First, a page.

Risk Attitudes and Returns in Rural Economies: Evidence from Thailand and Vietnam
Department of Agricultural and Resource Economics
University of Saskatchewan
Wednesday, October 23, 2019
Taylor-Hibbard Seminar Room (Rm103)
12:00 pm-1:15 pm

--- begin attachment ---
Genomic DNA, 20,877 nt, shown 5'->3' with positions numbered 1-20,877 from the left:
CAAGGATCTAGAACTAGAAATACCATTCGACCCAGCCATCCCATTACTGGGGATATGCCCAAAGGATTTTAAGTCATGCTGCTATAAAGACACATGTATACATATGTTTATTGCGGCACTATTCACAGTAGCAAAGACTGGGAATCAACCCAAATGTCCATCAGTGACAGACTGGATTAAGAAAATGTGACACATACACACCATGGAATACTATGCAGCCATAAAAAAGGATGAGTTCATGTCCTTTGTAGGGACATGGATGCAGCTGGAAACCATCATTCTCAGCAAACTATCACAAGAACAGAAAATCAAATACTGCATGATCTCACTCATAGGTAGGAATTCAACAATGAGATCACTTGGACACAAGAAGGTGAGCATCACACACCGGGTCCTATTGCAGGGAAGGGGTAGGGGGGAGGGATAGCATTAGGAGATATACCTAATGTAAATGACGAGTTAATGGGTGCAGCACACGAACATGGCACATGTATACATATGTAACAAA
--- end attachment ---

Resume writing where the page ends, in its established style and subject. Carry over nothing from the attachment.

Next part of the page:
Risk attitudes play an important role in the transformation process of traditional farm households to business entities in rural areas of emerging market economies. In addition, these household live in risky environments and are exposed to a myriad of adverse events. Recent empirical studies suggest that covariate shocks trigger substantial changes in poor people’s risk attitudes. If shocks increase risk aversion, a negative feedback loop may result, as poor and risk-averse people are likely to invest in low-risk and low-return activities, increasing the likelihood that they will remain below the poverty line. Empirical evidence on this negative feedback loop is, however, scant. In this paper, we investigate whether and to what extent changes in risk attitudes that were caused by adverse shocks lead to changes in economic decision-making. Our analysis is based on a unique 10 years panel data set from rural Thailand and Vietnam. The data set includes information on individual risk attitudes and investment behavior of approximately 2,000 households. We combine this data set with historical rainfall data at village level. This combination allows us to empirically investigate whether variations in economic behavior can be explained by variations in risk attitudes that were triggered by rainfall shocks. Our results show that increases in risk aversion that were driven by shocks are associated with low return investments. We can also show that the negative effect is more severe among the relatively poor than among the relatively wealthy. The results suggest empirical evidence on the existence of a negative feedback loop between adverse shocks, risk aversion and poverty.